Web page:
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Sabrewulf in a nutshell

This will be more of a description and breakdown of the character than a guide on how to play him. I'm going to go in extreme detail about every aspect of the character much more than general strategies. The purpose is to give people who want to pick up the character the proper building blocks for doing so. I find this to be more useful than a “you should be doing this” guide, as it allows players to organically get a feel for the character and naturally find what tools are best for each situation- it's easier to build good habits this way, rather than trying to condition them to make seemingly arbitrary button presses before they know why they are pressing that particular button.

So here is Sabrewulf in a Nutshell


Character Overview

Sabrewulf is the pure embodiment of the rushdown character archetype. He's a ground pounder; to accentuate this, he has tools to keep the opponent out of the air as well. Sabrewulf has insane pressure when he gets in throw range, with extremely positive-on-block normals. However, he prefers to hang around sweep distance, because that's where he can check you with his long-reaching, fast, safe normal pokes that are currently rivaled only by Orchid. At first glance, he appears to be an unsafe character. All his openers are either unsafe (hamstring/jumping slash) or easily shadow-countered (ragged edge); but in reality, Sabrewulf does not need to resort to these tools often. He gets many mixups from his unique cross-up dash, and he is perfectly fine with making you block lengthy frametraps as opposed to opening you up anyway- this only gives him more access to his Shadow Eclipse by giving him meter.


s.MP, cr.MP, cr.HP

This video illustrates the footsies range/speed for Sabrewulf. All his medium punches are 5 frames. His cr.MP outranges a large portion of the cast. His s.MP is of normal range, however it is often faster than many other characters'. His cr.HP and back + s.HP have particularly long range, and much faster than average, and are better on block then most of the cast. All in all- he has some of the best pokes in the game.

So as you can see in the video, Sabrewulf has the best overall range and speed on these normals. More often then not, Sabrewulf is able to throw the first punch because of this. s.MP and cr.MP both have good range, and are 5 frames on startup. cr.MP has slightly more range than s.MP, so unless you are worried about the opponent throwing out a low-crush move, that is your better option at that range. His medium punches, while faster and longer reaching than most other characters', aren't often BOTH faster and longer reaching. For example: his mediums do not out-range Jago's mediums, but does beat his crouching medium in terms of speed.

But his poke still demands a massive amount of respect, because his sweep (cr.HP) has an extremely fast startup and is relatively safe on block compared to most other sweeps. With a 6 frame startup, and a range that beats virtually every other 6 frame normal, the opponent is always in danger of a hard knockdown if they attempt to out-poke Sabrewulf. It's hard to understate the utility of this move. This is what makes opponents crouch and sit there for you to use overpower on them to start your frame traps. This is what tempts opponents to resort to their negative-on-block advancing low crush moves. At -6, cr.HP is technically unsafe, but with the fast startup, opponents must be focusing almost exclusively on using a far-reaching punisher to successfully do so. It is generally quite safe compared to most other sweeps.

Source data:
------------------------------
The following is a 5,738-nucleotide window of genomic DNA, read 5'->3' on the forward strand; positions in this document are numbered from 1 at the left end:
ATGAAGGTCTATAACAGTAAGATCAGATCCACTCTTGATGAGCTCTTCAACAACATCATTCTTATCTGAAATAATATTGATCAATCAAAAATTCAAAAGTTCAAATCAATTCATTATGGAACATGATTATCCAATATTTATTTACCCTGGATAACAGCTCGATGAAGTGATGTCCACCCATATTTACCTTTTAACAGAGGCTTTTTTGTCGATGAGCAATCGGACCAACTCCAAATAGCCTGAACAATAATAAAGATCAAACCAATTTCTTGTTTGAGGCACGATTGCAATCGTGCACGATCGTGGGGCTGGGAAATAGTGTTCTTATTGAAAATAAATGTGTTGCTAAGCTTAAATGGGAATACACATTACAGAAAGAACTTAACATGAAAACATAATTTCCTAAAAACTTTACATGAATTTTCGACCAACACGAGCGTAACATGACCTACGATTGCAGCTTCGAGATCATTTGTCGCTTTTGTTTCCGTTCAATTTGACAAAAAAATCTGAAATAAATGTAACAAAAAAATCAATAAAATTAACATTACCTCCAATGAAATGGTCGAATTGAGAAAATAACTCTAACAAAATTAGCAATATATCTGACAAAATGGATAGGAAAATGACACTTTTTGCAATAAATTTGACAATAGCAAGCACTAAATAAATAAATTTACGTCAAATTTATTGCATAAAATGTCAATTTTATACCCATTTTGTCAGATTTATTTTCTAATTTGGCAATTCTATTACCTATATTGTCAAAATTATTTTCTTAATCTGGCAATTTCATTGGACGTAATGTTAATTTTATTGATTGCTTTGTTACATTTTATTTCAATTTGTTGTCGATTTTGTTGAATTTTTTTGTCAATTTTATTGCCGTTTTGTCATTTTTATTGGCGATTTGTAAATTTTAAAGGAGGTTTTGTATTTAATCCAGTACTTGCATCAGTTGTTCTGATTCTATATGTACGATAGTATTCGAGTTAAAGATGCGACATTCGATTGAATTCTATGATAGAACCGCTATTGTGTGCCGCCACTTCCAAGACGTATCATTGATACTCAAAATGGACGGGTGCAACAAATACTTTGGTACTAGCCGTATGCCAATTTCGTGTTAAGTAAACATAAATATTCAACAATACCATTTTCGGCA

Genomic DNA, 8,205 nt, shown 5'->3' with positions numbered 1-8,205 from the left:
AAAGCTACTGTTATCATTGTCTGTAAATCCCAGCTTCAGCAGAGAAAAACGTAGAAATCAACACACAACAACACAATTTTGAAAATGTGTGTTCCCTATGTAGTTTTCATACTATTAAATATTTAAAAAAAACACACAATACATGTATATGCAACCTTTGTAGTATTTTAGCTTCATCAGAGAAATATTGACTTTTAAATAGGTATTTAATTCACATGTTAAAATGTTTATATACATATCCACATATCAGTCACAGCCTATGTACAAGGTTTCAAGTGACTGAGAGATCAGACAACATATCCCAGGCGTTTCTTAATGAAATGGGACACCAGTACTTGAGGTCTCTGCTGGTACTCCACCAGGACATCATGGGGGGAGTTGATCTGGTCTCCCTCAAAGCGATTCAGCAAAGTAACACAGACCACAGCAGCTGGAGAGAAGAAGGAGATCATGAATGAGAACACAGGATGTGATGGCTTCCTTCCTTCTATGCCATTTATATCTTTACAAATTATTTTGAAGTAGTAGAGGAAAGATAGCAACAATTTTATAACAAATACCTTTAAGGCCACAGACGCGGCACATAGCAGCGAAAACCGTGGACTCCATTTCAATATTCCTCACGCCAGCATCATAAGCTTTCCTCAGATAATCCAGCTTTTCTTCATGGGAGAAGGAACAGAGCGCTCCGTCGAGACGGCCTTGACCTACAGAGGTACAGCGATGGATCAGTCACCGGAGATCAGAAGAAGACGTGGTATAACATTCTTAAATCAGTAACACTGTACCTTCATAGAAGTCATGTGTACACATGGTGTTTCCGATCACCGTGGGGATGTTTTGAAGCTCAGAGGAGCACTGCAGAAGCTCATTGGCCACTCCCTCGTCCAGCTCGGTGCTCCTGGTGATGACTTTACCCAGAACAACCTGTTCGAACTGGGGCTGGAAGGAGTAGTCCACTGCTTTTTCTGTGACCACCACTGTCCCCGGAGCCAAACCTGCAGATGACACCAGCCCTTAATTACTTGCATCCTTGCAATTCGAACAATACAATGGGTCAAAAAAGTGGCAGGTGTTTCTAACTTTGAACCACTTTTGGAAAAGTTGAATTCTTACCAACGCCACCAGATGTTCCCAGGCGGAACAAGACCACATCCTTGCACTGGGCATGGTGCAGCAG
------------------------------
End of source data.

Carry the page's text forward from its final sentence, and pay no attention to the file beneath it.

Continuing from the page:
cr.HP is quick enough to punish most other sweeps as well. At the same time, opponents can't do the same against Wulf. He can throw out his sweep more often and more safely than other characters. There aren't many moves outside of shadow moves that can punish a -6 sweep from Wulf at max range. Most other sweeps are -7 or more on block and can be punished by Wulf's 6-frame sweep. It demands a tremendous amount of respect at sweep distance, and it helps Sabrewulf to control the footsies game. Abuse it, and it will let you abuse many of your other tools as well once they are trained to respect it.


Overpower (Back + s.HP)

Why is it so great Wulf's normals demand respect in footsies range? Overpower. Back + s.HP is Sabrewulf's command-normal, and his best tool of all. It has deceptively long reach, is + on block, and can be charged for more reach and more frame advantage. All Sabrewulf players should become intimately familiar with the maximum range of overpower, because it is VERY deceptive due to the extra forward lunge at the beginning. A level 1 overpower reaches far enough, that at maximum range, Sabrewulf will still be out of medium-normal-move range after it connects sometimes. Be wary of this so your frame traps don't whiff.

Look at the RANGE of overpower shown in this image. It combines the first frame before Sabrewulf executes the overpower, with the final frame of his overpower to reall show you how incredibly far this reaches, especially in as few as 7 frames. Though you are seeing the second active frame of overpower, which technically hits on frame 8, but is +3 instead of two. The two active frames of overpower have slightly different distances, with the second frame reaching the furthest. Therefore, if you hit overpower at maximum distance, you have hit on the last active frame and are +3. You are out of range of 4 frame light attacks, and are therefore free to frame trap this +3 advantage into a second +7 overpower. This is actually what I am doing in the first video of this section. I have Wulf set to record this pattern, while I try to interrupt the next overpower with Jago's punch- but I can't. It frametraps.